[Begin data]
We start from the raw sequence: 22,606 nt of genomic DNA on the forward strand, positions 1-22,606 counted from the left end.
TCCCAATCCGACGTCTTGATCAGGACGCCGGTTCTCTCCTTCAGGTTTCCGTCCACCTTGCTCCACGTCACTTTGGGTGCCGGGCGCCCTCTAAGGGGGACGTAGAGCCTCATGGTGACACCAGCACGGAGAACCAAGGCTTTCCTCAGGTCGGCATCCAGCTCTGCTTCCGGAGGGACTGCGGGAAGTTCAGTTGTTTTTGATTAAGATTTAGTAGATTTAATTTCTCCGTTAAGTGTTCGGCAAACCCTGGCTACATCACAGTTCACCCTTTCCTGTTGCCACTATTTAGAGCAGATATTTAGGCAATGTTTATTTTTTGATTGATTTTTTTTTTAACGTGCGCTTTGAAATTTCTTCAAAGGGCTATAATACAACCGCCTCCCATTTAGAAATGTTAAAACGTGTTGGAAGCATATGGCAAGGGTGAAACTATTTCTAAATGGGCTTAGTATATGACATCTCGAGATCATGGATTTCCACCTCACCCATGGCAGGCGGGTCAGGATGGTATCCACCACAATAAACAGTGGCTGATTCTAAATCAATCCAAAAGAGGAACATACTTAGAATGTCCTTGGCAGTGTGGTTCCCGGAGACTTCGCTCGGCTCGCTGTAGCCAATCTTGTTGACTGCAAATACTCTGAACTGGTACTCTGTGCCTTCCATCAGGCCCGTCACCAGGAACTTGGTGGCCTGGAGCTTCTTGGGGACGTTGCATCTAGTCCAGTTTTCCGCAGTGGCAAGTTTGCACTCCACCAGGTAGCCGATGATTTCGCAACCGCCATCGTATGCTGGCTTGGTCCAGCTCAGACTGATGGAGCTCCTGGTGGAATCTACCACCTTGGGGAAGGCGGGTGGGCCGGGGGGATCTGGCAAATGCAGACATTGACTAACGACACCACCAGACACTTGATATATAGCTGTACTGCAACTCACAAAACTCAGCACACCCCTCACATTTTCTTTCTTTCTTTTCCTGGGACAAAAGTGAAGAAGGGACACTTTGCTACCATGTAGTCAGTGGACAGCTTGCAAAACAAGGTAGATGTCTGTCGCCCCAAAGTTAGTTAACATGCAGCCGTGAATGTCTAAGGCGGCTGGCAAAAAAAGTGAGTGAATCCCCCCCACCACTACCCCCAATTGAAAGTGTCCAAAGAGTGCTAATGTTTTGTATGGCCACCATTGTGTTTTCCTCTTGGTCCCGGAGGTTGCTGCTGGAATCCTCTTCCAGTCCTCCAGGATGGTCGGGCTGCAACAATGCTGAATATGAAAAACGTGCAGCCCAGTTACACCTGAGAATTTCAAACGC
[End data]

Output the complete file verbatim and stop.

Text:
We start from the raw sequence: 22,606 nt of genomic DNA on the forward strand, positions 1-22,606 counted from the left end.
TCCCAATCCGACGTCTTGATCAGGACGCCGGTTCTCTCCTTCAGGTTTCCGTCCACCTTGCTCCACGTCACTTTGGGTGCCGGGCGCCCTCTAAGGGGGACGTAGAGCCTCATGGTGACACCAGCACGGAGAACCAAGGCTTTCCTCAGGTCGGCATCCAGCTCTGCTTCCGGAGGGACTGCGGGAAGTTCAGTTGTTTTTGATTAAGATTTAGTAGATTTAATTTCTCCGTTAAGTGTTCGGCAAACCCTGGCTACATCACAGTTCACCCTTTCCTGTTGCCACTATTTAGAGCAGATATTTAGGCAATGTTTATTTTTTGATTGATTTTTTTTTTAACGTGCGCTTTGAAATTTCTTCAAAGGGCTATAATACAACCGCCTCCCATTTAGAAATGTTAAAACGTGTTGGAAGCATATGGCAAGGGTGAAACTATTTCTAAATGGGCTTAGTATATGACATCTCGAGATCATGGATTTCCACCTCACCCATGGCAGGCGGGTCAGGATGGTATCCACCACAATAAACAGTGGCTGATTCTAAATCAATCCAAAAGAGGAACATACTTAGAATGTCCTTGGCAGTGTGGTTCCCGGAGACTTCGCTCGGCTCGCTGTAGCCAATCTTGTTGACTGCAAATACTCTGAACTGGTACTCTGTGCCTTCCATCAGGCCCGTCACCAGGAACTTGGTGGCCTGGAGCTTCTTGGGGACGTTGCATCTAGTCCAGTTTTCCGCAGTGGCAAGTTTGCACTCCACCAGGTAGCCGATGATTTCGCAACCGCCATCGTATGCTGGCTTGGTCCAGCTCAGACTGATGGAGCTCCTGGTGGAATCTACCACCTTGGGGAAGGCGGGTGGGCCGGGGGGATCTGGCAAATGCAGACATTGACTAACGACACCACCAGACACTTGATATATAGCTGTACTGCAACTCACAAAACTCAGCACACCCCTCACATTTTCTTTCTTTCTTTTCCTGGGACAAAAGTGAAGAAGGGACACTTTGCTACCATGTAGTCAGTGGACAGCTTGCAAAACAAGGTAGATGTCTGTCGCCCCAAAGTTAGTTAACATGCAGCCGTGAATGTCTAAGGCGGCTGGCAAAAAAAGTGAGTGAATCCCCCCCACCACTACCCCCAATTGAAAGTGTCCAAAGAGTGCTAATGTTTTGTATGGCCACCATTGTGTTTTCCTCTTGGTCCCGGAGGTTGCTGCTGGAATCCTCTTCCAGTCCTCCAGGATGGTCGGGCTGCAACAATGCTGAATATGAAAAACGTGCAGCCCAGTTACACCTGAGAATTTCAAACGC